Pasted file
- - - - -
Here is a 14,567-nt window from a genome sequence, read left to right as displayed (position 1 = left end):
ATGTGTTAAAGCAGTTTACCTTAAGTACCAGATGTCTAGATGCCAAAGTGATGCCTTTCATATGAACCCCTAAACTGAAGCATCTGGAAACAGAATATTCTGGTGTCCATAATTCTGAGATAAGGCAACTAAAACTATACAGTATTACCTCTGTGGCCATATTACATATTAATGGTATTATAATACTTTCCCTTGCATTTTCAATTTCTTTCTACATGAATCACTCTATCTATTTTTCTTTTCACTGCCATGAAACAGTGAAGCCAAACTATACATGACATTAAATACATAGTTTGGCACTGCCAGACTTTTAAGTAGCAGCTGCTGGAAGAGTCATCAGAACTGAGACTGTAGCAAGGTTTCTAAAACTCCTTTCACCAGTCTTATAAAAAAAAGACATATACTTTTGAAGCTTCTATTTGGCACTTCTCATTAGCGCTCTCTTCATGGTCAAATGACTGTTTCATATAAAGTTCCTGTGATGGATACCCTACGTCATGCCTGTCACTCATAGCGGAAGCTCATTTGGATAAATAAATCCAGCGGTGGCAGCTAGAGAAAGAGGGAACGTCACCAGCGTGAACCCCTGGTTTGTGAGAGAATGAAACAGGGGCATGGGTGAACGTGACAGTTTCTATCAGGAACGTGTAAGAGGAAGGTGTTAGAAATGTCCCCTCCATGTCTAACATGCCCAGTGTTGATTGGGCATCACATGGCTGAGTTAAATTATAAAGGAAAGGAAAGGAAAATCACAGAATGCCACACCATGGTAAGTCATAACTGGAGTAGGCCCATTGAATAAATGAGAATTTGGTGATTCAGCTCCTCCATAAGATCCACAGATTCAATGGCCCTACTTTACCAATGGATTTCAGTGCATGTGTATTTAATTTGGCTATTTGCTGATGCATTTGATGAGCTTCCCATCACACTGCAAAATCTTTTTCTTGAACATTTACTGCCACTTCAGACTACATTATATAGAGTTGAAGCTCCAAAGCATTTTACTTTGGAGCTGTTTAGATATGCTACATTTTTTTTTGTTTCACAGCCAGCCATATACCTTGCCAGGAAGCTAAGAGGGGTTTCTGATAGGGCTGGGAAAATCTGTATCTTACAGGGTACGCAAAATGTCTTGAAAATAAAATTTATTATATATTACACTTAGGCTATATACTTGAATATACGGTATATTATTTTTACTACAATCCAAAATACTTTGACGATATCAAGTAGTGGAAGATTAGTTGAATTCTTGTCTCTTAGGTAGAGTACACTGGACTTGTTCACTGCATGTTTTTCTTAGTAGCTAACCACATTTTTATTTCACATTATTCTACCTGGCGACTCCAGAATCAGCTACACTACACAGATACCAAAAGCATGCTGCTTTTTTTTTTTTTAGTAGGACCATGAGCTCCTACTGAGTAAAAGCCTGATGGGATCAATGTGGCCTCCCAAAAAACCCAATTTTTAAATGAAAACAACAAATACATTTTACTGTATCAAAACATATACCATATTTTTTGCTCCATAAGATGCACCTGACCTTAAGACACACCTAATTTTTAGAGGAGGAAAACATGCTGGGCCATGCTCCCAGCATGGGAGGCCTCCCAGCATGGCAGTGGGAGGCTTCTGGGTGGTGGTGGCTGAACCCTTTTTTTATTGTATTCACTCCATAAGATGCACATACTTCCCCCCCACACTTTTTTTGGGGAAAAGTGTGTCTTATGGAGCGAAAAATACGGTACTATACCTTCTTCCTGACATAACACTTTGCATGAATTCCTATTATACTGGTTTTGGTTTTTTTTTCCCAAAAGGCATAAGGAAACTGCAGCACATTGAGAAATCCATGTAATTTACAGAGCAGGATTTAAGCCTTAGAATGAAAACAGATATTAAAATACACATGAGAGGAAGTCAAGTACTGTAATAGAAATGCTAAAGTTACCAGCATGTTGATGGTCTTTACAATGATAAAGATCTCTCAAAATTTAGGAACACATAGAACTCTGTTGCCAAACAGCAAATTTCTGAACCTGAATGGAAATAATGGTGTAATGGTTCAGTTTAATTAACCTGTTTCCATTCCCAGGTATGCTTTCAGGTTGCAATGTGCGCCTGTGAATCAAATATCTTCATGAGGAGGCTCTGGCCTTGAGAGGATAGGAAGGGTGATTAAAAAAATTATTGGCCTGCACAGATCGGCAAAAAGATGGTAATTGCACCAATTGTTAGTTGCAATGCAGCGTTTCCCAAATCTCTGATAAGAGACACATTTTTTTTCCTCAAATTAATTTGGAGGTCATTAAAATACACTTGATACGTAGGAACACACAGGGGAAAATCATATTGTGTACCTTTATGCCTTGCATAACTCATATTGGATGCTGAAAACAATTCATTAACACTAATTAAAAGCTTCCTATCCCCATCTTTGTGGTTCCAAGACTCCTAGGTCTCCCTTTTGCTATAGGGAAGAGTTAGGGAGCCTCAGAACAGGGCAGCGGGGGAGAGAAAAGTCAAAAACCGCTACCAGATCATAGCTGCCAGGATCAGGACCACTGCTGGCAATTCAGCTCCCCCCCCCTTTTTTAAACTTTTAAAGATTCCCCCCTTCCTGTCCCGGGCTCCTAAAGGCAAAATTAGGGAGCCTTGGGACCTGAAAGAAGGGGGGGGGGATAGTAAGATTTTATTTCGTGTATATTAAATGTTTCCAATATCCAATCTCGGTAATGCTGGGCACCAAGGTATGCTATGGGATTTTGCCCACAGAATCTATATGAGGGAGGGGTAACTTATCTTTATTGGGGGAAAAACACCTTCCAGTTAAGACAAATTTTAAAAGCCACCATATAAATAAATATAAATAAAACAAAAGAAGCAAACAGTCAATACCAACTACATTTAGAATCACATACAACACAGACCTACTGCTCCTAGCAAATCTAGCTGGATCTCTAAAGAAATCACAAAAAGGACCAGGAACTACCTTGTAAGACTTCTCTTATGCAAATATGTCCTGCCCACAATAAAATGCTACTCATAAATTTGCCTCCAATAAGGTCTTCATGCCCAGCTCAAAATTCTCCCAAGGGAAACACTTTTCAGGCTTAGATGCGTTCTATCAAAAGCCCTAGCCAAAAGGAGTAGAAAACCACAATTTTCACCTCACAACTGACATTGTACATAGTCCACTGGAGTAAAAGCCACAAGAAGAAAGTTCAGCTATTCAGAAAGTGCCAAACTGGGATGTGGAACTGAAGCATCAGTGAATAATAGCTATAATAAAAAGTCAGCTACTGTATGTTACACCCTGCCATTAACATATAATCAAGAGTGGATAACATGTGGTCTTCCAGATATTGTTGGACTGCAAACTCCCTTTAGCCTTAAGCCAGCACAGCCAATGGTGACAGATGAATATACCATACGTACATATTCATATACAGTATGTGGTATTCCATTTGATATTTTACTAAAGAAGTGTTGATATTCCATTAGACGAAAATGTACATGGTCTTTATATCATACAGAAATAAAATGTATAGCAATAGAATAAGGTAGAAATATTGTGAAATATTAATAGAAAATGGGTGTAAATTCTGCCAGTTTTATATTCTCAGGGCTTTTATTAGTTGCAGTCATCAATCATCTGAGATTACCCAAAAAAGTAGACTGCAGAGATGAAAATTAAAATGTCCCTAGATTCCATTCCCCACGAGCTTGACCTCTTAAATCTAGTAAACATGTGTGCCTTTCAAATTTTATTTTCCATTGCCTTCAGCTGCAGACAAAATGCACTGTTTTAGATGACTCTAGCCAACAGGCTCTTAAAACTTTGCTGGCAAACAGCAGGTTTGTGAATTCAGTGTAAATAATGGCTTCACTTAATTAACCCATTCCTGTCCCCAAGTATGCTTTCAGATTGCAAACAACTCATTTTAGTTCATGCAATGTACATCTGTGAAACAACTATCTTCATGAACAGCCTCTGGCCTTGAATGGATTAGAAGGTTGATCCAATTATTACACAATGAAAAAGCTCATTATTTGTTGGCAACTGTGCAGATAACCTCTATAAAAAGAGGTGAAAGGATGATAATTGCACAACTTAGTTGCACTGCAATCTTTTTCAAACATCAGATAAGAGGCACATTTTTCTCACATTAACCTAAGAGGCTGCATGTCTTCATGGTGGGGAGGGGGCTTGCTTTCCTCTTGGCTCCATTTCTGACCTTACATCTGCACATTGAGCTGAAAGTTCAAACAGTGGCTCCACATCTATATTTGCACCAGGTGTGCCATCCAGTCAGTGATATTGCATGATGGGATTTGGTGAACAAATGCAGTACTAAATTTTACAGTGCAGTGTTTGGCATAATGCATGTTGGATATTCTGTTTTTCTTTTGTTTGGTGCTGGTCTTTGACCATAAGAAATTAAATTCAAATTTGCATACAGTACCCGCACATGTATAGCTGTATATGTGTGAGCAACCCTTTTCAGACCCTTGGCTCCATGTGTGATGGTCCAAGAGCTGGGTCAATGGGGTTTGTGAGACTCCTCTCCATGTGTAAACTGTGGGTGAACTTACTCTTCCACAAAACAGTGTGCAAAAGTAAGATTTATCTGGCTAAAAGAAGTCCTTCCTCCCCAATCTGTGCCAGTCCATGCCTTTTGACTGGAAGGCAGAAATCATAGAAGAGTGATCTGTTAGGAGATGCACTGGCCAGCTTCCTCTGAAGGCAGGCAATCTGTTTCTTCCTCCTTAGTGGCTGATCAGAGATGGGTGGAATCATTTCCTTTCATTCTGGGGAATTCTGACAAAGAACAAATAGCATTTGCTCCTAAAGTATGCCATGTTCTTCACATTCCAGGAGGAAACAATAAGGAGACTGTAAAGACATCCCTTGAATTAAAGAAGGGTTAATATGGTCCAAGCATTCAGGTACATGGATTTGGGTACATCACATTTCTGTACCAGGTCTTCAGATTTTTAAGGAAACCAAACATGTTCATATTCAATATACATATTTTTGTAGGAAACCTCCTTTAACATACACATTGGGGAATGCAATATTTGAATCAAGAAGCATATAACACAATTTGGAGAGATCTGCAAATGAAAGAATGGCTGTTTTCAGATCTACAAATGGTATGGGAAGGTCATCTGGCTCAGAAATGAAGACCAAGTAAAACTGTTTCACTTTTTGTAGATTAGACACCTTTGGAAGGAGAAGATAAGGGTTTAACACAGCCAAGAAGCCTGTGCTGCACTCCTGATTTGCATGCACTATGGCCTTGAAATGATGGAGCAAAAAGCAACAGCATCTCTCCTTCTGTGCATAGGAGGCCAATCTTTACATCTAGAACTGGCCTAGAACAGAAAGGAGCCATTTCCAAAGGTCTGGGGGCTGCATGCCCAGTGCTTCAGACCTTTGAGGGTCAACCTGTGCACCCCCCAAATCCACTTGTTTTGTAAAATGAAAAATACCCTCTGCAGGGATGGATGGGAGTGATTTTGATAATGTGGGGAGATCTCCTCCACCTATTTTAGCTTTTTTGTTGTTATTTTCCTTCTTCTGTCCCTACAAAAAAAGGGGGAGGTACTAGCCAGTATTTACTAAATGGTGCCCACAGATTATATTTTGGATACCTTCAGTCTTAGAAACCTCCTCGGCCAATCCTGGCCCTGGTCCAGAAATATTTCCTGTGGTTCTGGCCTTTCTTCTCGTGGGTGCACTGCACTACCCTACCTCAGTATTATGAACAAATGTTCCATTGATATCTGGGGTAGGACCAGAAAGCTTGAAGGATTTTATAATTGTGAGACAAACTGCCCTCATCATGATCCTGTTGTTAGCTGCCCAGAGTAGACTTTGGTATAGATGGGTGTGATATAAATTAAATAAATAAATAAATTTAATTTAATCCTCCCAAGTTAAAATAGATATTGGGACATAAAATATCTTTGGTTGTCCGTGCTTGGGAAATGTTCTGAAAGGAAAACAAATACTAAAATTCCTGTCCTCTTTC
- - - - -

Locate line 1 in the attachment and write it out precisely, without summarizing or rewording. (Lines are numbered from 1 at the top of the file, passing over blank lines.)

Here is a 14,567-nt window from a genome sequence, read left to right as displayed (position 1 = left end):